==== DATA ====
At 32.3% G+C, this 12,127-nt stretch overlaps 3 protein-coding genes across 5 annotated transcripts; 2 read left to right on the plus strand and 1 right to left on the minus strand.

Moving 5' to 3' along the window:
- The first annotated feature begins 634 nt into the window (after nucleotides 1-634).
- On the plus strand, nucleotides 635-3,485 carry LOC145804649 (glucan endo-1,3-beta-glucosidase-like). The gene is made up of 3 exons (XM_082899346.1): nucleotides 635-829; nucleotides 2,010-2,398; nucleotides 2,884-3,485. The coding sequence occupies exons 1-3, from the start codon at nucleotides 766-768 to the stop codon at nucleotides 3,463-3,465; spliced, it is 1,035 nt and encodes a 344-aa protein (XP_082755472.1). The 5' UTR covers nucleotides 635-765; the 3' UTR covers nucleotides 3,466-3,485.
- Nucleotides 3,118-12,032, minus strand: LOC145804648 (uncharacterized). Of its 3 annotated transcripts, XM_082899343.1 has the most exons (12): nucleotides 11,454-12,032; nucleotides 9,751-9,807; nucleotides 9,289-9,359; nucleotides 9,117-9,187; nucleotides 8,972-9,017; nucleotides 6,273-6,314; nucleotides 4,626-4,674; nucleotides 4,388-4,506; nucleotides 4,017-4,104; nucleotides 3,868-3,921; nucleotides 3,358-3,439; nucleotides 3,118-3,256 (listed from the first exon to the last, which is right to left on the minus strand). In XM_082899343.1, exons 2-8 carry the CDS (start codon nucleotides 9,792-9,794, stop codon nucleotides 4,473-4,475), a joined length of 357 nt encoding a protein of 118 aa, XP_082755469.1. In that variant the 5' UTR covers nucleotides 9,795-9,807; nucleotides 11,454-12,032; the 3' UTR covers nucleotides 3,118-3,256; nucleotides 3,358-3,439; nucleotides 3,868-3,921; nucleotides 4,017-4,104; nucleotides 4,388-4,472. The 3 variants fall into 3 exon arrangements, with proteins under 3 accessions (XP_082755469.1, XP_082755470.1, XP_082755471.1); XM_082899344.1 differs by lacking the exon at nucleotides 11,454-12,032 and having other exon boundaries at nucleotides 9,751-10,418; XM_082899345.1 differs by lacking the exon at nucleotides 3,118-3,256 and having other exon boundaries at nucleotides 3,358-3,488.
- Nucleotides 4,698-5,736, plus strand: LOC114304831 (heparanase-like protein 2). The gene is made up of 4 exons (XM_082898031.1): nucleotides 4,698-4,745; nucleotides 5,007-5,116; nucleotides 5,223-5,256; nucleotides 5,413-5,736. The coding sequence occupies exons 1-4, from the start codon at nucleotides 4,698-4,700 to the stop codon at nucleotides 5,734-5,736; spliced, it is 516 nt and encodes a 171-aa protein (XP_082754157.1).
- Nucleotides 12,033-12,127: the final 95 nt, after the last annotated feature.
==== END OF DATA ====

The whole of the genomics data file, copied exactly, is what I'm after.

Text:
At 32.3% G+C, this 12,127-nt stretch overlaps 3 protein-coding genes across 5 annotated transcripts; 2 read left to right on the plus strand and 1 right to left on the minus strand.

Moving 5' to 3' along the window:
- The first annotated feature begins 634 nt into the window (after nucleotides 1-634).
- On the plus strand, nucleotides 635-3,485 carry LOC145804649 (glucan endo-1,3-beta-glucosidase-like). The gene is made up of 3 exons (XM_082899346.1): nucleotides 635-829; nucleotides 2,010-2,398; nucleotides 2,884-3,485. The coding sequence occupies exons 1-3, from the start codon at nucleotides 766-768 to the stop codon at nucleotides 3,463-3,465; spliced, it is 1,035 nt and encodes a 344-aa protein (XP_082755472.1). The 5' UTR covers nucleotides 635-765; the 3' UTR covers nucleotides 3,466-3,485.
- Nucleotides 3,118-12,032, minus strand: LOC145804648 (uncharacterized). Of its 3 annotated transcripts, XM_082899343.1 has the most exons (12): nucleotides 11,454-12,032; nucleotides 9,751-9,807; nucleotides 9,289-9,359; nucleotides 9,117-9,187; nucleotides 8,972-9,017; nucleotides 6,273-6,314; nucleotides 4,626-4,674; nucleotides 4,388-4,506; nucleotides 4,017-4,104; nucleotides 3,868-3,921; nucleotides 3,358-3,439; nucleotides 3,118-3,256 (listed from the first exon to the last, which is right to left on the minus strand). In XM_082899343.1, exons 2-8 carry the CDS (start codon nucleotides 9,792-9,794, stop codon nucleotides 4,473-4,475), a joined length of 357 nt encoding a protein of 118 aa, XP_082755469.1. In that variant the 5' UTR covers nucleotides 9,795-9,807; nucleotides 11,454-12,032; the 3' UTR covers nucleotides 3,118-3,256; nucleotides 3,358-3,439; nucleotides 3,868-3,921; nucleotides 4,017-4,104; nucleotides 4,388-4,472. The 3 variants fall into 3 exon arrangements, with proteins under 3 accessions (XP_082755469.1, XP_082755470.1, XP_082755471.1); XM_082899344.1 differs by lacking the exon at nucleotides 11,454-12,032 and having other exon boundaries at nucleotides 9,751-10,418; XM_082899345.1 differs by lacking the exon at nucleotides 3,118-3,256 and having other exon boundaries at nucleotides 3,358-3,488.
- Nucleotides 4,698-5,736, plus strand: LOC114304831 (heparanase-like protein 2). The gene is made up of 4 exons (XM_082898031.1): nucleotides 4,698-4,745; nucleotides 5,007-5,116; nucleotides 5,223-5,256; nucleotides 5,413-5,736. The coding sequence occupies exons 1-4, from the start codon at nucleotides 4,698-4,700 to the stop codon at nucleotides 5,734-5,736; spliced, it is 516 nt and encodes a 171-aa protein (XP_082754157.1).
- Nucleotides 12,033-12,127: the final 95 nt, after the last annotated feature.